The theme of the conference was "branding yourself". There were several booths with people (lawyers and marketers) who would help you "create your brand". While I was there I heard several talks on "branding one's self".  There were PEOPLE there who were "brands" and you could buy the rights to put their name and face on stuff you invented.  I can't name any of them because I'm not media savvy, but think about Martha Stuart.  If I have a cool pot-holder or a paper towel rack that I can't sell on its own merit, I can pay Martha Stuart 75K plus commissions for a 3 year contract to put her name on them and get them into K-mart and Sears.  There are cheaper celebs, but apparently you get what you pay for when you buy someone's name to put on your stuff. Don't even THINK about putting Iron Man or Spider Man on a pencil or a shoe lace unless you are going to make 3 billion of them in China for tenths of a cent a piece.

Anyway, apparently the current culture among Gen X, Y and Z is to "be a brand".  The goal of the human being is to be "branded".

When I was a kid there was a TV show (in the early 60's) called "Branded".  (Take 90 seconds to hear it through if you aren't over 50.) 

Every time I hear someone talk about "being a brand" I think of the tag line: "What do you do when you're branded... and you know you're a man?"

I know that can go a lot of ways, but bear with me.

The quest for "being a brand"/being "branded" is ultimately an existential/ontological quest.  A "brand" is unique, distinguishable from all other things of even similar or exactly the same function and form. It seems to me that the quest for "being a brand" is ultimately a quest for personhood. But being branded isn't a good thing.  It is an identity, a "false self" created from the ego and marketed to others. We are commodities in a marketplace to be consumed (or rejected), labelled, objectified and limited to a niche no matter how big the niche market is. The brand is created from a comparison of my "self" to other's "selves" and I pick and choose the variations and characteristics I want to project to differentiate myself from everyone else and my ingredients go on my label and that defines my personhood.

 Ultimately, I am defined in relationship to a zillion other  self created and promoted "brands" created to do the same thing I'm doing. My reference point is my own experience, my own relationships and my own perception of the world and everyone in it as far as I am able to perceive it.  If I'm intellectually honest and break out of my parochial vision of the world I'll find I'm a derivative, a clone, a poser in someone else's eyes, insecure, depressed and lonely person for it all.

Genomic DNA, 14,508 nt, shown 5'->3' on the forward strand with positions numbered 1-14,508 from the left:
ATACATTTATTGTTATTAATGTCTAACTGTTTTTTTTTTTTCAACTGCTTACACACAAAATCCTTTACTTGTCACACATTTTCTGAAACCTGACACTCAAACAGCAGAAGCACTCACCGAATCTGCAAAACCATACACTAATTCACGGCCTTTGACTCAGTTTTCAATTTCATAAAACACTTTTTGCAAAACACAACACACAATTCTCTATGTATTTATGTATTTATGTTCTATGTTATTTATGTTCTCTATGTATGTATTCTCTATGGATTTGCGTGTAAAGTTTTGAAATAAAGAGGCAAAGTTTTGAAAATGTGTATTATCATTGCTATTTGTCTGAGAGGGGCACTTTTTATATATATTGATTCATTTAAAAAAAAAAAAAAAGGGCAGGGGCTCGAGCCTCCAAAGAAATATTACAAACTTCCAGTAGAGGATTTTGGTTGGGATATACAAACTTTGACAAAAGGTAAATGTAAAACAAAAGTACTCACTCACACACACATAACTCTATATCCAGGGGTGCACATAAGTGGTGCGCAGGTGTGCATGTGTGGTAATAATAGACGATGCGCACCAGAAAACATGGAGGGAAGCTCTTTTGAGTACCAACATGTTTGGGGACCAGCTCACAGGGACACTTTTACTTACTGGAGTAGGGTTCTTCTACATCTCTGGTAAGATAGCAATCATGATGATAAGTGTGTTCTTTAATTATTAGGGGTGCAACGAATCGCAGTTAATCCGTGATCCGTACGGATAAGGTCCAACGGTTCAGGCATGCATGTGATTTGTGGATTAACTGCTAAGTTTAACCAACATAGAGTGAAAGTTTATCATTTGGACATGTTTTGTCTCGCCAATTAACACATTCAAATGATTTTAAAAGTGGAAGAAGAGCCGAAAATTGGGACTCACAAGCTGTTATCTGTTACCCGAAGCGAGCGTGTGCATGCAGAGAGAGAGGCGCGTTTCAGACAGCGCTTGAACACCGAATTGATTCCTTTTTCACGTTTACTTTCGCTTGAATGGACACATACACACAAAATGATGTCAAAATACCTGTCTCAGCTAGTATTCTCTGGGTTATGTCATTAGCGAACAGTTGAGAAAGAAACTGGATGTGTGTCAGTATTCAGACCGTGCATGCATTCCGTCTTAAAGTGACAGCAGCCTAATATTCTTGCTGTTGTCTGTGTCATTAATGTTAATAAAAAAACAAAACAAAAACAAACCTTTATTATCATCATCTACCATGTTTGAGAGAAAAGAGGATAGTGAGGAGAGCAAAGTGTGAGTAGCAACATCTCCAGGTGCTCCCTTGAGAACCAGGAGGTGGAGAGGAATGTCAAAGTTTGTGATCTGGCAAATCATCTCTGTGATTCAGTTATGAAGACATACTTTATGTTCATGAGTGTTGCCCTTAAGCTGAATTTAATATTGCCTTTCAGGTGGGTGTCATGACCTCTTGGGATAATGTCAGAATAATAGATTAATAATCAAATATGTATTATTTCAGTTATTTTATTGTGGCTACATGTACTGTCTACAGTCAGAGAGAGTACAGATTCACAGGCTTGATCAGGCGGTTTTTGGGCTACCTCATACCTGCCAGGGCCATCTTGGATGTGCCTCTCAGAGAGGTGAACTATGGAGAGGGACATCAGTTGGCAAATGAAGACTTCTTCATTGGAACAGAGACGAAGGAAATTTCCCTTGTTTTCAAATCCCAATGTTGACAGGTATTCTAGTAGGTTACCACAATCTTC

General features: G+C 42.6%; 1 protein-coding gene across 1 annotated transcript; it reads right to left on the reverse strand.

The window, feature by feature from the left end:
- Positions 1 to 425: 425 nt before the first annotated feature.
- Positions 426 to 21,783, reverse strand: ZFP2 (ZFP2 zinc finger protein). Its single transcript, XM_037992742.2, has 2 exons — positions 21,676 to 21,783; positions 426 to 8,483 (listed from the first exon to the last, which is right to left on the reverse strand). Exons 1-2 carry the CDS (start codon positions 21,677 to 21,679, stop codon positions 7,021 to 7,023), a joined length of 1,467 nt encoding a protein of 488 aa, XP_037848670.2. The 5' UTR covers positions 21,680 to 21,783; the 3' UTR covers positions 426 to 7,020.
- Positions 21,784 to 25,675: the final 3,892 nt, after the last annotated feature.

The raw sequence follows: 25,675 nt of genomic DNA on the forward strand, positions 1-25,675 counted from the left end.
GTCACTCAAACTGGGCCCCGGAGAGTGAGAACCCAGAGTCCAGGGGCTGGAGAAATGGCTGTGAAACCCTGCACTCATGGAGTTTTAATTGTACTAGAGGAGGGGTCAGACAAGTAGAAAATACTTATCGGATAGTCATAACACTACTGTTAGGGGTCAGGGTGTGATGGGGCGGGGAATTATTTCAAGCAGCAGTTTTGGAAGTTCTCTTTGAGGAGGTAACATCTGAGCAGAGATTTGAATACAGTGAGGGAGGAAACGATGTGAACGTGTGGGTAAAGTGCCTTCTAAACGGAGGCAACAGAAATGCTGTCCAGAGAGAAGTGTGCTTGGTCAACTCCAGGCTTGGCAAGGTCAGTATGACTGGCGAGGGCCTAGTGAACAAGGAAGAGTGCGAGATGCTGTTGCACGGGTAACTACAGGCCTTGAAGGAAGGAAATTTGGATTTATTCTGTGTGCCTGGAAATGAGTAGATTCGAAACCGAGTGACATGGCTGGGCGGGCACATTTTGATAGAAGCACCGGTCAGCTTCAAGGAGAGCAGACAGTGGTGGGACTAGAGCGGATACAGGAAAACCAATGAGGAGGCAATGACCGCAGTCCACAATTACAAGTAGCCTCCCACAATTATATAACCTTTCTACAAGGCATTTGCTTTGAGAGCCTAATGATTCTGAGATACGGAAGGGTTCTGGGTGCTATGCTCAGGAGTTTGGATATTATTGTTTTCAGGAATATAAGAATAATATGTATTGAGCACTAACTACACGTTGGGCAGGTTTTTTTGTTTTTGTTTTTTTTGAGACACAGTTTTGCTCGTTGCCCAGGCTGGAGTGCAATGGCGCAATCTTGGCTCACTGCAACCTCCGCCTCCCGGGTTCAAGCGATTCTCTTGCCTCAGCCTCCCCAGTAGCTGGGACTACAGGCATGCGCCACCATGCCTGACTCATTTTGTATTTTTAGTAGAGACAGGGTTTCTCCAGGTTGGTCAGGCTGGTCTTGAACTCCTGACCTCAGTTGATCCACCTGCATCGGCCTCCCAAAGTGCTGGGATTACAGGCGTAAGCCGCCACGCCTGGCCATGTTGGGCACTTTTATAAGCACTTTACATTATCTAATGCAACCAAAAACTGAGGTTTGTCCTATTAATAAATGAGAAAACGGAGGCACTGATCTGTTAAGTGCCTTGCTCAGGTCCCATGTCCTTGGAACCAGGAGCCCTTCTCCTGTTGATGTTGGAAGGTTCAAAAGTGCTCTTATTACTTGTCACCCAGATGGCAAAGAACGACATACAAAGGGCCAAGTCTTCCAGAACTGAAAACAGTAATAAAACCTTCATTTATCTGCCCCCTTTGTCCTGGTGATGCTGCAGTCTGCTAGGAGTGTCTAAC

The tag line really is Truth: Once I'm "branded" by my own devices or by other's judgments (which we welcome when we conciously attempt to put ourselves forth as a "brand"), what do we do when the whole illusion crashes in and we discover "we're a man"?

Therein lies the truth for this generation, I think. The quest to be a brand is a shadow of our true self. We truly are "branded" already, we need not create anything, we need only live as we know we are. We are "men" (pardon the sexist gender generality). We humans, all, bear the Image of a Trinitarian God who exists as Three Persons in One Nature.  We are indeed unique, distinguishable, never to be repeated, individual persons. And yet we share a common nature. We need not strive to distinguish (brand) ourselves artificially if we could only just be the unrepeatable person we are without self-conciousness, without ego, without comparing ourselves to every other unrepeatable person, without pretention, insecure self-awareness and judgment of others.  In other words, if we could only learn to "love without hypocrisy" as St. Paul says, our true "manhood", the Brand/Image in which we are created will be evident to all. The Image stamped (branded) on us shines from within: It is not a mask or act or persona that we create, take on, project or carefully craft. It is effortless through humility. It is darkened by ego.

Indeed, "be the brand, live the brand" and don't worry about the labels either on yourself or the ones people put on themselves or the ones you put on them. The "Brand" is as limitless as God, no label can describe it, limit it nor define it... but you'll know the brand when you see it.